ERA Resurrected?

Do Something Useful for the Majority
By Martha Burk

The new Congress has been busy, what with scandals in the Justice Department and votes to reign in war spending with some accountability and better training for the troops. Both are good things, and rightly priorities. But both are likely to end with standoffs as they go head-to-head with the White House, no doubt because the 2008 election season is already well underway, and the President is determined not to give Democrats an edge with voters.

But some members of this Congress are already looking ahead to boost the party’s stock with the majority of voters – women. They are going beyond non-binding resolutions and bills that won’t get past the President’s veto pen. They are now talking about passing The Equal Rights Amendment. The ERA states that “Equality of rights under the law shall not be denied or abridged by the United States or by any State on account of sex.” Recently renamed the Women’s Equality Amendment and introduced March 27 by its chief sponsor, Carolyn Maloney (D-NY) to a standing-room-only news conference, the ERA would grant equal constitutional rights to women — something we have yet to achieve. A simple concept that had the blessing of both political parties until the Republicans struck it from their platform in 1980, with the Democrats following in 2004.

The ERA was first introduced in Congress in 1923, but was not passed and sent to the states for ratification until 1972. Unlike the 27th amendment, ratified after hanging around for 200 years, the Equal Rights Amendment was passed with a time limit of only seven years for approval by the states. In that brief time it was ratified by 35 states, but was stopped three states short by millions of corporate dollars backing Phyllis Schlafly’s anti-woman storm troopers, who feared unisex toilets more than they valued freedom from discrimination. (Schlafly always resurfaces at the Republican platform committee hearings leading a band of zealots campaigning for their own constitutional amendment banning abortion. She says Republican women want to ban abortion. A few do. We saw just how few last November, when 100% of anti-abortion ballot initiatives were defeated.)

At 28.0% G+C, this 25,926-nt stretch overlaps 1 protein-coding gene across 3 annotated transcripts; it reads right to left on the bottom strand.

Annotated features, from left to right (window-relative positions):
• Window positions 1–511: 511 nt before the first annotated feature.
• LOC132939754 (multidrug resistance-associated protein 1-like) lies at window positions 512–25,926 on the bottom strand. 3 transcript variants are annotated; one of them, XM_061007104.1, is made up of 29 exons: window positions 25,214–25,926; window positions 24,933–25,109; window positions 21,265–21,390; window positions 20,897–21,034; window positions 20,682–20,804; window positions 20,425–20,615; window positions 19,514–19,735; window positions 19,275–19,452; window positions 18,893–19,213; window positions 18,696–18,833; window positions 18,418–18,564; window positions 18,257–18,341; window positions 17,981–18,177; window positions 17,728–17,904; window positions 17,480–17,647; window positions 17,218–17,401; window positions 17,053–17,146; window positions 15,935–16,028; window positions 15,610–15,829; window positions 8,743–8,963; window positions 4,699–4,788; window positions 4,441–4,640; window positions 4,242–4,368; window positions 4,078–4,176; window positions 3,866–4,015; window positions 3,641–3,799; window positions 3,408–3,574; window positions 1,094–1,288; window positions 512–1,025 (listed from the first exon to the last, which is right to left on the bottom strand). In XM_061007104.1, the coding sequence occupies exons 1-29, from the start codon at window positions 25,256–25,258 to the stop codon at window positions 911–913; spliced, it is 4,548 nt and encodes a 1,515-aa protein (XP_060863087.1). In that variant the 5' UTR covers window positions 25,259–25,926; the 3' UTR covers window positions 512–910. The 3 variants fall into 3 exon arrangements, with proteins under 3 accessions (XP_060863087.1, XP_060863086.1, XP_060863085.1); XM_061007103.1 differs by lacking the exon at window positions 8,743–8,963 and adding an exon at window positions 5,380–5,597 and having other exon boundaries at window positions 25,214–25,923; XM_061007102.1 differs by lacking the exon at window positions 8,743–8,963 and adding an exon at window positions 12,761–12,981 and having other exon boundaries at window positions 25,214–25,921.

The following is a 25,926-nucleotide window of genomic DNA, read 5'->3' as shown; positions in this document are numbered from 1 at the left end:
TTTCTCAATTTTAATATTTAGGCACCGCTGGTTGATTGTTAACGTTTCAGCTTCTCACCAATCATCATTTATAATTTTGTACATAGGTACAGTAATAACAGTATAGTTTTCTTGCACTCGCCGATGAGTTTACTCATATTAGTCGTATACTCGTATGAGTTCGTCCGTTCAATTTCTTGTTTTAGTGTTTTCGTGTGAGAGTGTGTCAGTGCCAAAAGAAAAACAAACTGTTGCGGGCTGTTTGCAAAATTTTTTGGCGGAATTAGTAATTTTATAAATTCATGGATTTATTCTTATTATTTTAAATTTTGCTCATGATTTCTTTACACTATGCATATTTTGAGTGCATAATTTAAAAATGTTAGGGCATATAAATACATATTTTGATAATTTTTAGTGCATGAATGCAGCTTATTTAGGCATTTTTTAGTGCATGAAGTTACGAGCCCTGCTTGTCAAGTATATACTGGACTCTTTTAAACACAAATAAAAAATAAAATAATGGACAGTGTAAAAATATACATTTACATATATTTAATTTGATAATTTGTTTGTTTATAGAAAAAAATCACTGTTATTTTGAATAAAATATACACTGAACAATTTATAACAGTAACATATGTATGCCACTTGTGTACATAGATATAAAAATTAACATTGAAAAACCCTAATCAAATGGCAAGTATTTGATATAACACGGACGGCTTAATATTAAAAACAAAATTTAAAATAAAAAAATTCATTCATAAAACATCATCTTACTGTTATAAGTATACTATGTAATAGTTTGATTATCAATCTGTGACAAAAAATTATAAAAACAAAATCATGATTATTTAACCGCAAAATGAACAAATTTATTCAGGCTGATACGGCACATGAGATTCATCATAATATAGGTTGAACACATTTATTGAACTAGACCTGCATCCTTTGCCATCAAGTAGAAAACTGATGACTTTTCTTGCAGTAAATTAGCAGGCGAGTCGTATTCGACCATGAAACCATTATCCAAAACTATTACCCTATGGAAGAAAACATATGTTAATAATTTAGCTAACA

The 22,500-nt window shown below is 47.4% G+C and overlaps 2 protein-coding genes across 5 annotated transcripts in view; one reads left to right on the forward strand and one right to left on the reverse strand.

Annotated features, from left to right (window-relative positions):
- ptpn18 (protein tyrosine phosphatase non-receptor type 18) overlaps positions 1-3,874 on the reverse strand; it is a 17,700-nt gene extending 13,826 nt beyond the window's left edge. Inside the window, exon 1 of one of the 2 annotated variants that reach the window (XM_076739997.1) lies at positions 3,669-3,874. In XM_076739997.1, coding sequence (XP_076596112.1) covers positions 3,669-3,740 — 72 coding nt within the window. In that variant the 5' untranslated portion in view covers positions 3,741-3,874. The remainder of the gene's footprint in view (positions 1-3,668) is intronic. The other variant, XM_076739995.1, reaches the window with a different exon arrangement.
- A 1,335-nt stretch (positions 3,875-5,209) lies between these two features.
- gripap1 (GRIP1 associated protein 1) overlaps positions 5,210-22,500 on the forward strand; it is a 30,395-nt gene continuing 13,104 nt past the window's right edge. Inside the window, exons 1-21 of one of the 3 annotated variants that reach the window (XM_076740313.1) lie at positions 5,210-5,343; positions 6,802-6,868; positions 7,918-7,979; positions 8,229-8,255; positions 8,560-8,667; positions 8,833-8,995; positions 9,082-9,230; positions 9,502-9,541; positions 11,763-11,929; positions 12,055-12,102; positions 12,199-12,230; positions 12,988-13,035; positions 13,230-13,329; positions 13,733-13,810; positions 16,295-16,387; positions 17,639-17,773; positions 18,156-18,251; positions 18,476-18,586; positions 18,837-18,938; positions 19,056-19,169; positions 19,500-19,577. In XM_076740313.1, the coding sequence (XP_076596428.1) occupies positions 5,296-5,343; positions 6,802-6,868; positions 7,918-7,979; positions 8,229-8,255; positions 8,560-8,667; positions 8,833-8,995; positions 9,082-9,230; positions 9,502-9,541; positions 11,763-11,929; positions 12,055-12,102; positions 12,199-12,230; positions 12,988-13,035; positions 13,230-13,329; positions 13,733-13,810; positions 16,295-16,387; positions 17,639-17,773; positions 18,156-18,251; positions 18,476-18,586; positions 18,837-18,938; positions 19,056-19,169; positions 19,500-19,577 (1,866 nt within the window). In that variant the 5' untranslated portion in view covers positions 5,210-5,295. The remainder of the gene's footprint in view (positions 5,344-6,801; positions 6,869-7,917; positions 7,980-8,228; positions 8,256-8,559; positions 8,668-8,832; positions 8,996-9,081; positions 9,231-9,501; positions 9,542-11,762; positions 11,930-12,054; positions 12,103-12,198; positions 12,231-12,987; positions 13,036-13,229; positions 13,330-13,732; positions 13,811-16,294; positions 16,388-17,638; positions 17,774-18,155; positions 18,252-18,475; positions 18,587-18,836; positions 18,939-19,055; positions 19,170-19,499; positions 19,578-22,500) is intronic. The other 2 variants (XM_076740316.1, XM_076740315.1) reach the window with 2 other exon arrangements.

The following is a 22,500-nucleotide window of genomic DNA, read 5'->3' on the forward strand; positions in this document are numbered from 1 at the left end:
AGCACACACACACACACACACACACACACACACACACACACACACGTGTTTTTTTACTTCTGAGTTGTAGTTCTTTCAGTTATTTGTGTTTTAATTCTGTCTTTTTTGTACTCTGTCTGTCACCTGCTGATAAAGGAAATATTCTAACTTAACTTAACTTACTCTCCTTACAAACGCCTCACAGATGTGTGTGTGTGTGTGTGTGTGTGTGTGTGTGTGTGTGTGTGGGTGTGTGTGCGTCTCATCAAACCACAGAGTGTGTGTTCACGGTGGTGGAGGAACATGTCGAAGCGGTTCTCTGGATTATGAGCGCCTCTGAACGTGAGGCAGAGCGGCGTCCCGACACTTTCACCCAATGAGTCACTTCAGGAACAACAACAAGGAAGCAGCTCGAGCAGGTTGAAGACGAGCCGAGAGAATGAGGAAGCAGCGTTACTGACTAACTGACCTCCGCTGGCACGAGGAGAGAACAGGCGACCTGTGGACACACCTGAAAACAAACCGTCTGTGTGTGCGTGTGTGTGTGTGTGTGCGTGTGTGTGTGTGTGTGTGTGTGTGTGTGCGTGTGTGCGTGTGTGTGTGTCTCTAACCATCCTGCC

Much has changed in the 35 years since Congress first passed the ERA. Women have become the majority of the population and of the electorate. Most are now in the work force full time, including nearly three quarters of mothers with children between six and eighteen. Women head one third of all households, and a whopping 61% of single parent families.

While much has changed, little progress has been made. On the average women still make only 76 cents to a man’s dollar, working full-time and year-round. They hold 98% of the low paying “women’s” jobs and fewer than 15% of the board seats in major corporations. Three quarters of the elderly in poverty are women. And in every state except Montana, women still pay higher rates than similarly situated men for health, annuity, disability, and auto insurance.

Congress, only 16% female, has stifled the ERA year after year, even though it has been reintroduced in every session since time ran out on ratification. But now with renewed energy and front-page coverage of the new ERA push, John Conyers (D-NY) Chairman of the House Judiciary Committee, promises fast-track hearings and reporting the amendment to the floor for a vote.

The framers of the Constitution could not have foreseen the modern political posturing, but surely they would cringe at a body that is so willing to soapbox on such sham amendments as gay marriage, yet unwilling to release one that directly affects the well being of 52% of the population.

Nine out of 10 Americans believe that the constitution should make it clear that women and men should have equal rights. The Equal Rights Amendment won’t cost taxpayers a dime, and it will benefit not only the women of America but also the men, in this and all generations to come. That would be a real legacy for the new Congress.

Martha Burk is the Money editor for Ms., and Director of the Corporate Accountability Project for the National Council of Women’s Organizations.

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